31. Mr Brittenden's submission in response was that it was illegitimate to incorporate the budget of £12m as part of the definition of the Appellant's aim. The relevant aims were those initially defined by Mr Whitcombe and accepted by the Tribunal. The number of employees to be released – and thus the question whether selection was required – was part of the means of achieving those aims and was accordingly subject to the proportionality test, which the Tribunal had properly applied. He drew attention to observations of this Tribunal (myself presiding) in Pulham v London Borough of Barking and Dagenham [2010] ICR 333 to the effect that employers "cannot automatically justify a failure to eliminate discrimination by allocating the costs of doing so to a particular budget and then declaring that budget to be exhausted" (see para. 41, at p. 355 F-G).

32. The first step in the analysis must be to identify the PCP or PCPs which had the discriminatory effect complained of. As noted above, the Appellant defined the relevant PCP(s) as "all factors taken into account … at the decision-taking meetings"; and the Tribunal accepted that definition. But, as we have said, that seems too general a description. For the purpose of a claim of indirect discrimination the PCP should be defined so as to focus specifically on the measures taken – that is, the thing or things done – by the employer which result in the disparate impact complained of (cf. Kraft Foods UK Ltd v Hastie [2010] ICR 1355, at paras. 9-10 (pp. 1359-1360)). In the present case that would appear to mean that the relevant PCP is the cheapness criterion. No doubt other features of the selection process – in particular, the establishment of the maximum capacity of the retained offices and the adjustment to maintain the balance between RE2Us and RE2Ls – potentially affected the outcome; but the only feature which had a disparate impact as between applicants of different ages was the underlying selection on the basis of relative cost of the benefits payable under the CSCS (cf. para. 14 above).

33. The next step must be to identify the aim for the pursuit of which the cheapness criterion constituted the means. Plainly the criterion was a means of selecting between applicants, but it is necessary to identify what aim selection was intended to achieve. This is rather less straightforward. The immediate aim of selection was to bring the number of applicants down to a level the cost of which came within the £12m budgeted for the exercise. But it could be argued that it is necessary to include within the definition of the aim the carrying out of the redundancy/early retirement exercise itself, and perhaps also to ask what the aim of the exercise was. In that case the answer would be that the aim of the exercise was to reduce headcount, which in turn was a means of ensuring that the Appellant's costs did not exceed its revenue. The truth is that the distinction between means and aim is not always easy to draw.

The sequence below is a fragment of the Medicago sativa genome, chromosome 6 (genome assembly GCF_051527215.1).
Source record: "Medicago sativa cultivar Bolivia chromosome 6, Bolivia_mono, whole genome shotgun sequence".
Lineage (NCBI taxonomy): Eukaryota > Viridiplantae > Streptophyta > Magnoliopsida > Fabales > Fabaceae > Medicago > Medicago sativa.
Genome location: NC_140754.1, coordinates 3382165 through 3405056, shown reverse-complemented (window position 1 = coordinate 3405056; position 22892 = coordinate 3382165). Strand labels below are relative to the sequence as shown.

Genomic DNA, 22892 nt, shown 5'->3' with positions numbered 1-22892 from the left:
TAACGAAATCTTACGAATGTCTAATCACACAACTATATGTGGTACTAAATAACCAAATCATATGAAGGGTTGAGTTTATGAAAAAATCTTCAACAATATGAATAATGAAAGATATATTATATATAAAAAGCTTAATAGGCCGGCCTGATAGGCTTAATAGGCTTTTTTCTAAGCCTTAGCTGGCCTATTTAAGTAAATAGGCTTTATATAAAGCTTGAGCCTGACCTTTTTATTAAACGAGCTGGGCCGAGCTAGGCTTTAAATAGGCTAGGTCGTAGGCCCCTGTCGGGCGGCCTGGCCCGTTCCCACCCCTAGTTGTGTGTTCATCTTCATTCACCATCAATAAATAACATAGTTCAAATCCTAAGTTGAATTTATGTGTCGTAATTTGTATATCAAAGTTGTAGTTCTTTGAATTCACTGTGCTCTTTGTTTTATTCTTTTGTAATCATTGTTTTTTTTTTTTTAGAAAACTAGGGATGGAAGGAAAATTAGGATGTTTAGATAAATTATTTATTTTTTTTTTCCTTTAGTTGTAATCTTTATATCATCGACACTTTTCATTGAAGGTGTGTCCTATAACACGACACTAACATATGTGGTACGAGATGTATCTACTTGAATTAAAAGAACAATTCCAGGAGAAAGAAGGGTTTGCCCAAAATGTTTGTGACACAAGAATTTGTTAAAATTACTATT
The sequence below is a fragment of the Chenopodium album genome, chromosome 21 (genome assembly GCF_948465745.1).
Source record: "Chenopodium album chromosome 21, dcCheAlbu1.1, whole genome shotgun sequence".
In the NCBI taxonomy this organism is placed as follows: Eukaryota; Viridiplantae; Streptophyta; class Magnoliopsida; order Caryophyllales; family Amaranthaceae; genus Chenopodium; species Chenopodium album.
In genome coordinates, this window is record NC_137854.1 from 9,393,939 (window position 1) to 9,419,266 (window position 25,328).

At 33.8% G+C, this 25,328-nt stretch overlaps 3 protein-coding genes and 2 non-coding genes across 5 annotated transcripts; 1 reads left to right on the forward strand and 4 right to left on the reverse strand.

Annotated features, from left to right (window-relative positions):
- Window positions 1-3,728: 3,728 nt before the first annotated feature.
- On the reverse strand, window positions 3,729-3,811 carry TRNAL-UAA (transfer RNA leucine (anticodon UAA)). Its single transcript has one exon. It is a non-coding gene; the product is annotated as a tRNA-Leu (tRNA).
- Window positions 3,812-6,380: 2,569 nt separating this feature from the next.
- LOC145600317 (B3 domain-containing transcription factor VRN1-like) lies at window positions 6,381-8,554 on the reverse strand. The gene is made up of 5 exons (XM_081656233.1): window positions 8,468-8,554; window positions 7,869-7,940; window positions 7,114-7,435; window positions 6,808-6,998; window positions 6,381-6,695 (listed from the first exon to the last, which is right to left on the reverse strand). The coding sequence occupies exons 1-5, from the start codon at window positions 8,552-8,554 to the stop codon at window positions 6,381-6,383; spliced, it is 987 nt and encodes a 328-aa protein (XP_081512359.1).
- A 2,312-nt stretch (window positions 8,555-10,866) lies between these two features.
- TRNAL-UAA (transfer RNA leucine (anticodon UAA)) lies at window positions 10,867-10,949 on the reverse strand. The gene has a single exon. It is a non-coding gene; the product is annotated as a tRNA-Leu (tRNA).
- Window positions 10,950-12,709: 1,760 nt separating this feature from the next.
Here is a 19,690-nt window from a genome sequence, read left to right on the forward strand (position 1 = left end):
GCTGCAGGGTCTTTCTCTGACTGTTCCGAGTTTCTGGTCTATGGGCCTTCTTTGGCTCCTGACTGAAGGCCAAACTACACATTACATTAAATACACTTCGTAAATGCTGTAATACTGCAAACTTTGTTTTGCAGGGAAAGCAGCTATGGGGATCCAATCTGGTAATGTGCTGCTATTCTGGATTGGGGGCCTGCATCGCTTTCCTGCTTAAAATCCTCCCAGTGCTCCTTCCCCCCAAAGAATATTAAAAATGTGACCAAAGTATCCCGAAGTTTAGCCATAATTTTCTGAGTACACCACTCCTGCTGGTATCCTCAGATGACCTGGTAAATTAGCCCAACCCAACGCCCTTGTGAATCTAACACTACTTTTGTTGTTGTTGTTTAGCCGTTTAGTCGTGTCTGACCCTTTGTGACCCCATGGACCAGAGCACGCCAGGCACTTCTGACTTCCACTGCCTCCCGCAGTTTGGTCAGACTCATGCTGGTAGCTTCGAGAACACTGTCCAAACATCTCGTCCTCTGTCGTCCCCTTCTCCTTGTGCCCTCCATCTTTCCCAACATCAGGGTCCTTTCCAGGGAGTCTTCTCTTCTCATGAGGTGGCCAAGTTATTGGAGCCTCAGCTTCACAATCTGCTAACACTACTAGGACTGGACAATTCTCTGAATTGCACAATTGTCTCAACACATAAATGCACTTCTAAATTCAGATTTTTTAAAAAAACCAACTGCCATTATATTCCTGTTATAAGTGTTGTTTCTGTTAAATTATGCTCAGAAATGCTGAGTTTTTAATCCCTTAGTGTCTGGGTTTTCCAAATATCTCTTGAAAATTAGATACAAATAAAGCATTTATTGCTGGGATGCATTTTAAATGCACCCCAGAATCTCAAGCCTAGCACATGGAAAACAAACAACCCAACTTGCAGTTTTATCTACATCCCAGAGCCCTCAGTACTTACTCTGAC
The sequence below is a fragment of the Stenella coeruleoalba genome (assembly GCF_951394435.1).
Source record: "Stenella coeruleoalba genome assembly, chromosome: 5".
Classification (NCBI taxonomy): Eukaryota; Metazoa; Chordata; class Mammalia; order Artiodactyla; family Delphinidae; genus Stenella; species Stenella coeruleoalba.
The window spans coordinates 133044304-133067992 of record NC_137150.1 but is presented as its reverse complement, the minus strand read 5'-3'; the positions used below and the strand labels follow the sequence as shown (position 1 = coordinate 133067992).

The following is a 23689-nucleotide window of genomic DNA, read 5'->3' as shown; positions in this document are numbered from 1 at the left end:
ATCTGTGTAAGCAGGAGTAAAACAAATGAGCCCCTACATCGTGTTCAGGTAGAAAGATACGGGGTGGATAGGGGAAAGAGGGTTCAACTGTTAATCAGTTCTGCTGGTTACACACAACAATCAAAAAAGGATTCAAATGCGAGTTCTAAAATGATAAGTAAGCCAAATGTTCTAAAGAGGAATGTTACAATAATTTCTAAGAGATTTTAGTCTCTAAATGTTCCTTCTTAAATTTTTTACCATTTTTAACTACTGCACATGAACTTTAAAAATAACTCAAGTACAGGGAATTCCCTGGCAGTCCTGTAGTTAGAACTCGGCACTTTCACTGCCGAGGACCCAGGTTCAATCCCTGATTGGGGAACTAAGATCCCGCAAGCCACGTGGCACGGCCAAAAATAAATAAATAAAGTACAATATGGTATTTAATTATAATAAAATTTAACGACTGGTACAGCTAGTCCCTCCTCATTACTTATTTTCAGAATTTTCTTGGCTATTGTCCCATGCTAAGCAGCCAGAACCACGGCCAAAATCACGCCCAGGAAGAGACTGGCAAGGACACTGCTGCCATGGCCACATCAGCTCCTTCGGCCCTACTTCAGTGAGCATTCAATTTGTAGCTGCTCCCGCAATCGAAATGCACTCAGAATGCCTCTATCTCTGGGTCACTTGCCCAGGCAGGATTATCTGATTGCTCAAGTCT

34. The next question is whether the relevant aim or aims were "legitimate". The uncertainty about how to characterise them discussed in the preceding paragraph does not, fortunately, matter since in our view all the various potential elements are plainly legitimate. It is (to put it no higher) legitimate for a body such as the Appellant, like any business, to seek to break even year-on-year and to make redundancies in order to help it do so where necessary. It is likewise legitimate to offer voluntary redundancy/early retirement schemes of the kind with which we are here concerned: the Tribunal found in terms that the Appellant had a "real need" to implement the Merging Offices Scheme in 2008/9 (see paras. 245 and 253 of the Reasons – para. 24 above). And, most pertinently, it was in our view legitimate for the Appellant to impose a budget on the amount to be spent on such schemes in 2008/9, even if that might mean that selection had to be made between applicants. Like any business, it was entitled to make decisions about the allocation of its resources. The imposition of a maximum spend did not of course mean that selection was inevitable: that would depend on whether more than "£12m-worth" of employees applied. And, if selection were necessary, it would not inherently involve adopting a method which had a disparate impact on particular age-groups (or other groups with a protected characteristic): there could in principle have been selection by an assessment of value to the business (or indeed by lot)5. Any discriminatory impact is the result of the particular selection criterion chosen rather than of the aim being pursued.